Threaded Together Podcast S1 E3: Unlocking the Secrets of Pattern Drafting – Empower Your Garment Making Skills & Elevate Your Designs

Unlocking the Secrets of Pattern Drafting: Empower Your garment Making Skills & Elevate Your Designs

In episode 3 of Threaded Together podcast Tracy and Rebecca tackle the fascinating and intricate world of pattern drafting—a fundamental aspect of garment making that can open up a universe of possibilities for home sewers. Rooted in the reasons you may want to learn pattern making, be it transforming an existing garment, replicating runway styles, or simply unlocking your creative potential, this episode is tailored just for you. Tracy and Rebecca divulge their favorite resources for mastering pattern cutting, discussing various approaches to getting started, and sharing tips on applying the basics while adapting patterns—perfect for those eager to experiment with their own designs.

The Met Gala 2023:

As the First Monday in May draws near, the hosts also delve into the captivating realm of high fashion in pop culture, highlighting one of the most prominent and anticipated events of the year. Every year the Met chooses a theme for this year and this year it’s a fashion lover’s dream as a tribute to the late Karl Lagerfeld, former designer for Chloe, Fendi, and of course most famously, Chanel. In hommage to Karl’s legacy, Anna Wintour the editor in chief of American Vogue commissioned different designers to create garments in tribute to the late designer and then published a behind the scenes video of their creation and the meaning behind them, you can see the video here.

Our favourite tribute garments were of course the Christopher John Rogers – Fendi inspired pink organza dress  and the Thome Browne tweed suited separates set that was partially deconstructed and on top had a portion of a lapel from a Chanel coat blown up to be the size of a cape with a train.

Pattern Cutting Background

Our main topic is pattern cutting 101, where we started by discussing some of the visible of pattern cutting vs draping in high fashion. Some of the famous drapers include  Madame Vionnet, Halston and Allexander Mcqueen who even constructing tailored pieces without having a pattern handy.

Some designers who are well known for sketching designs and then using pattern cutters to get to the final design include  Rei Kowakubo from Commes de Garcon, Karl Lagerfeld formerly of Chanel. An interesting example of both techniques would be Laura Kim & Fernando Garcia of Oscar de la Renta & Montse.

Tools for Pattern Making:

  • Paper
  • Patternmaster 
  • measuring tape
  • adhesive tape 
  • Pencils –  a mechanical pencil will help you always get a nice sharp line.Coloured pencils or fineliner pens are also helpful for marking up pattern changes & pattern information.
  • A tracing wheel – to trace a line onto another piece of paper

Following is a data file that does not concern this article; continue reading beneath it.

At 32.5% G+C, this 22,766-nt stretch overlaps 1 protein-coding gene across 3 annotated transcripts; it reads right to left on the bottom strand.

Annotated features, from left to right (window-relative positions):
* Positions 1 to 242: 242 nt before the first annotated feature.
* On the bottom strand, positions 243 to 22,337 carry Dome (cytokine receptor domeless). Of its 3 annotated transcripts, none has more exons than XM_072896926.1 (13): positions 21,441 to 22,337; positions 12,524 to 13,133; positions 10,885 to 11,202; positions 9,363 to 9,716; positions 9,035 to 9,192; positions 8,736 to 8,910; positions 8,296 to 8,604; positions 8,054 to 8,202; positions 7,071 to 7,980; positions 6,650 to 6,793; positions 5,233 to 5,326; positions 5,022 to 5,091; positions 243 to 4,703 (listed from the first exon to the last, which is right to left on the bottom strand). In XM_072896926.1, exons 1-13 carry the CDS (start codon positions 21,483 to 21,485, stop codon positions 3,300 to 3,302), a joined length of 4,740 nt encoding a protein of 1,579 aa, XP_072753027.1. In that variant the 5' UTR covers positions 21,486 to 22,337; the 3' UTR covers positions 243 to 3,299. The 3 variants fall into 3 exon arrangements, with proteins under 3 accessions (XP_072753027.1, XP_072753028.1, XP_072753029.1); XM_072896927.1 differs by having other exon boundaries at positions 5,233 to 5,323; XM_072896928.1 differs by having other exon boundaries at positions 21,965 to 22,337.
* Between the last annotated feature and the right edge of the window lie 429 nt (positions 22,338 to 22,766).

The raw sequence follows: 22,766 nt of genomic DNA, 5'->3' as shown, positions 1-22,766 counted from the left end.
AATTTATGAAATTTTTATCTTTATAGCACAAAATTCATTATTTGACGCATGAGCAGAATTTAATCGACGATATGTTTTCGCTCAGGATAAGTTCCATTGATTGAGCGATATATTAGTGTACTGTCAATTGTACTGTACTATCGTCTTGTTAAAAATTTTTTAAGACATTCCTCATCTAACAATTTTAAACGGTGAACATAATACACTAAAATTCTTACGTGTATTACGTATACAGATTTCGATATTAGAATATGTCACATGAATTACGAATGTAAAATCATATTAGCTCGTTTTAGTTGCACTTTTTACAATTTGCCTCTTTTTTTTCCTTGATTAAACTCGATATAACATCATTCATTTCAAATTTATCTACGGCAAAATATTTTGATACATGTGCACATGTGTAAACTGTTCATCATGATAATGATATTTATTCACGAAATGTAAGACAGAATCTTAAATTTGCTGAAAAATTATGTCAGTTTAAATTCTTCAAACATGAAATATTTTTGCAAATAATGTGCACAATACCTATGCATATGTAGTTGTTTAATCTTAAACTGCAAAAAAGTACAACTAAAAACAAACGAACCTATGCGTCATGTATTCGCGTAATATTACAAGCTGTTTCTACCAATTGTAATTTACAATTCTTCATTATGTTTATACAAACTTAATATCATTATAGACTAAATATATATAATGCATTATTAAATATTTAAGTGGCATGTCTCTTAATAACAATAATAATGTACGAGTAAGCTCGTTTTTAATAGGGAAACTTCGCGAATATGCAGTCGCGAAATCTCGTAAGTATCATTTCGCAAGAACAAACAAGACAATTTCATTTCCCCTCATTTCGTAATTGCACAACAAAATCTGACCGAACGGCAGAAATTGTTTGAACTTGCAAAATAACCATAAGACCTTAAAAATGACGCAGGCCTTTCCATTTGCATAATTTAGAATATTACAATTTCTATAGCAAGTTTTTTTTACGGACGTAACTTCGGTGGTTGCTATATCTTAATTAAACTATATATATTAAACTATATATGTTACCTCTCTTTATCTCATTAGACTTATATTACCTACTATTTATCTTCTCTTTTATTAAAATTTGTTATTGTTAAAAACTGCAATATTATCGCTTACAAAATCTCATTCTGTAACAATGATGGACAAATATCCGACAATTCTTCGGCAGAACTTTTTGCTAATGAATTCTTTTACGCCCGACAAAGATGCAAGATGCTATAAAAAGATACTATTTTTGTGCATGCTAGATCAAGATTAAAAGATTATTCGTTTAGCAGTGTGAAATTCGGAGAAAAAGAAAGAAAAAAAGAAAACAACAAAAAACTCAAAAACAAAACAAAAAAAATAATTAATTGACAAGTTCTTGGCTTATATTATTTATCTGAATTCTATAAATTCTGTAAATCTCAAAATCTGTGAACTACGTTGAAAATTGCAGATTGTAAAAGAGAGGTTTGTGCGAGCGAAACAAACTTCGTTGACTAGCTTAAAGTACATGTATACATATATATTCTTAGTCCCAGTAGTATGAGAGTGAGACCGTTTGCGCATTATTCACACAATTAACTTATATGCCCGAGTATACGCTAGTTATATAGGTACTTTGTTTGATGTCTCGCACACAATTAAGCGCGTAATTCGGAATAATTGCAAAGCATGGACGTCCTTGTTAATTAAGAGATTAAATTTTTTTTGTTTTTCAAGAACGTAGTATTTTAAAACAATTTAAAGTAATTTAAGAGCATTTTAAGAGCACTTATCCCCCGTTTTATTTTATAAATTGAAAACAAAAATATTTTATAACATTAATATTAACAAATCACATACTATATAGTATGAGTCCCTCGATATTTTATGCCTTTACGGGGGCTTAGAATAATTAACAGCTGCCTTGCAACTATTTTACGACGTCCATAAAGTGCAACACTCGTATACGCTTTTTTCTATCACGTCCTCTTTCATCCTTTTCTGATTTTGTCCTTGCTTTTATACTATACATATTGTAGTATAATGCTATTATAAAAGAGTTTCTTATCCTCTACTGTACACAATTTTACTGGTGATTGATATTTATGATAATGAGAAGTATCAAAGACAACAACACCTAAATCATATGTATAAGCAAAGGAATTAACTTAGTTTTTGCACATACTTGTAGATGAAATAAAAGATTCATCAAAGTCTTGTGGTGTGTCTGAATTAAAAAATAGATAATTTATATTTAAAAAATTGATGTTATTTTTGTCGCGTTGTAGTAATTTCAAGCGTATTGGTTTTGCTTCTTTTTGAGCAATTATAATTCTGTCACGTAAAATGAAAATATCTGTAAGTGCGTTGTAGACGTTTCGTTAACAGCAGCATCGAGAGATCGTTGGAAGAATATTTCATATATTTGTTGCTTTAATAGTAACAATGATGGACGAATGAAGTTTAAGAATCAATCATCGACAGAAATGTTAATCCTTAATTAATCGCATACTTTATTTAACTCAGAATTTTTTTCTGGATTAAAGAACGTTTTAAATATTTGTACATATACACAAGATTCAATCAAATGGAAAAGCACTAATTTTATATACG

Obviously you’ll need decent scissors, pins, fabric to toile… too

Key Terms for Pattern Making:

Grainline, how you lay your pattern along the grainline pattern will affect the appearance of the garment and how it hangs, it is a really important marker to have on every pattern piece.

Trueing, to make sure that things match up. You need to make sure that your seams are the same length, that your dart legs are the same length, that lines meet up smoothly and (unless intended otherwise) at right angles.

Balance lines – you’ll mark horizontal balance lines on the garment, e.g the waist & the hip that represent the crosswise grain & help align pattern pieces. 

Balance points  are used  throughout the pattern to help adjoin pieces. For example a notch on the side back, to align with the dart on the side front.

Blending  this is the phrase given to making a smooth curve out angular lines for a smooth transition from one point to another.  

Dart manipulation is taking a dart that already exists and manipulating it, this could be:

  • To move it
  • Eliminate it
  • Split it into multiple
  • Make it into tucks/pleats/flares/gathers 

The shapes of fabrics has some great visuals of this:

Slash & spread is also a great technique for adding extra fullness or volume to a pattern piece. Draw straight lines equally spaced along your traced pattern piece, cut (or slash) along them & spread them out to make your new piece. Depending on the piece, you might want to cut to, but, not through your seam line (for example a sleeve, you might might want to preserve the sleeve head), or you might want to cut all the way through (for example added ruffles on a piece you are going to gather)

Top 3 Pattern Resources from Tracy

Top 3 Pattern Resources from Rebecca

L to R, Top to Bottom: Isabel Toledo, Commes de Garcon “Dress Meets Body, Body Meets Dress”

And some advanced/experimental techniques that are so inspiring

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